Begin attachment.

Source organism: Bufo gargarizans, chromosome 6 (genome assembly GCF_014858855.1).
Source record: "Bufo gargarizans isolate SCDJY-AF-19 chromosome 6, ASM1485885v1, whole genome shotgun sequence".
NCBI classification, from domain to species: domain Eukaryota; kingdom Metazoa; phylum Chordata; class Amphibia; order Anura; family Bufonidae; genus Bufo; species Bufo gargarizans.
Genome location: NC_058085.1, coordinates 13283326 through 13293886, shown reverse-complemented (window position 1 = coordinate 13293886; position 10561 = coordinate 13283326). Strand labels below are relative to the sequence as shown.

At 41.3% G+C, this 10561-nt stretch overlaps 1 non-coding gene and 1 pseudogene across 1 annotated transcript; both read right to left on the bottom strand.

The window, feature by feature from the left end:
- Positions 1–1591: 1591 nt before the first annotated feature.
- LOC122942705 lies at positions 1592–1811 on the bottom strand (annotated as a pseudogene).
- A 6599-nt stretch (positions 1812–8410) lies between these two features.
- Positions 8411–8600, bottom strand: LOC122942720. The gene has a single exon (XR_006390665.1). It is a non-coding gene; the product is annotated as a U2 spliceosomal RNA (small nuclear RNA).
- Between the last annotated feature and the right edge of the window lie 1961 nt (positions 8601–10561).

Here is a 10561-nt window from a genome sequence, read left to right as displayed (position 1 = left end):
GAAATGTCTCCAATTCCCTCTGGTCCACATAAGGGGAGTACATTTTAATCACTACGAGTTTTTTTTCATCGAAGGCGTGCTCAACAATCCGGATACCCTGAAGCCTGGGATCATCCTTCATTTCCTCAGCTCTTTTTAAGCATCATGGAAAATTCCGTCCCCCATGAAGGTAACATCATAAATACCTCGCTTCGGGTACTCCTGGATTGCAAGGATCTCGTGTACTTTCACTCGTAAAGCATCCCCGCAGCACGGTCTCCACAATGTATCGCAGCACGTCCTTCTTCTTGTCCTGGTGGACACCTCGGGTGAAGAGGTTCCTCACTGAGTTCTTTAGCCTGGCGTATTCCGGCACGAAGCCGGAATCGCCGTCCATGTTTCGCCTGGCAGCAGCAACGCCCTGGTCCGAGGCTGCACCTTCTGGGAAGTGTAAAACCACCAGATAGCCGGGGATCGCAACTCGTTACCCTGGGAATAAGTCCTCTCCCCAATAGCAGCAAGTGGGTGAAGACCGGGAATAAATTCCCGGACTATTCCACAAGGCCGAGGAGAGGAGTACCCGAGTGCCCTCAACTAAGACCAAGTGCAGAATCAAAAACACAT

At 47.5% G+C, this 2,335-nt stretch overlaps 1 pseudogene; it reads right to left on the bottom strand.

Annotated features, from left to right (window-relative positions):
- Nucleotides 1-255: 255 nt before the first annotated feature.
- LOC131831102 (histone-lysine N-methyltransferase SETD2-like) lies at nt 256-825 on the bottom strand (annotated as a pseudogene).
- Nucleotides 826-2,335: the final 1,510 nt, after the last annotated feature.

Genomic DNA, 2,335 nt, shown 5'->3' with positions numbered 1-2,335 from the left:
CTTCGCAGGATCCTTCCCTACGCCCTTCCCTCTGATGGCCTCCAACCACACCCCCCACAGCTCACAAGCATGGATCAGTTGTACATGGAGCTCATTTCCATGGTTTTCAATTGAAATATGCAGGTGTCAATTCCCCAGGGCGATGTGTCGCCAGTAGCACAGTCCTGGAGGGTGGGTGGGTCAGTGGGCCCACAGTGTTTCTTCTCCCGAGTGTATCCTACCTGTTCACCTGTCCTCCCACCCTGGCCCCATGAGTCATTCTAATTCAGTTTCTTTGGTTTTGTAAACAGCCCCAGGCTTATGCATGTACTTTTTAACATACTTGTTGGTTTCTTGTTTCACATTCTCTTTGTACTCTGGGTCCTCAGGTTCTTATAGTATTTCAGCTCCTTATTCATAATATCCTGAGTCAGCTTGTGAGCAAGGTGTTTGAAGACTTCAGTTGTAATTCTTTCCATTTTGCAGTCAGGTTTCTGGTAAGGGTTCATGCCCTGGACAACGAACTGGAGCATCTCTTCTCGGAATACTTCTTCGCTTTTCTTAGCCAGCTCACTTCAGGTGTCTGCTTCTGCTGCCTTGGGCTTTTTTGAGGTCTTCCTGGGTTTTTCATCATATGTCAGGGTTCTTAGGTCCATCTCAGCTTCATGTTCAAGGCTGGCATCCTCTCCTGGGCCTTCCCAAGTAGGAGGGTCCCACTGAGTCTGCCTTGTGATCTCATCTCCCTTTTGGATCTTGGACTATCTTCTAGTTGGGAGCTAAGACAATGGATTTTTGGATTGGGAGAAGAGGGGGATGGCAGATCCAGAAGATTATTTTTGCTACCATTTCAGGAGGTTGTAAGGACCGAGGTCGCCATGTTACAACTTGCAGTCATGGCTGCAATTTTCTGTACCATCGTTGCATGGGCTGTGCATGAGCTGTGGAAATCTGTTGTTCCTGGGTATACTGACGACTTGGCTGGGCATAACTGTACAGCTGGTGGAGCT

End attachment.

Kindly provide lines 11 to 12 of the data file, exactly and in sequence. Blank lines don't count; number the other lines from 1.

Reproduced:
- Between the last annotated feature and the right edge of the window lie 1961 nt (positions 8601–10561).

Here is a 10561-nt window from a genome sequence, read left to right as displayed (position 1 = left end):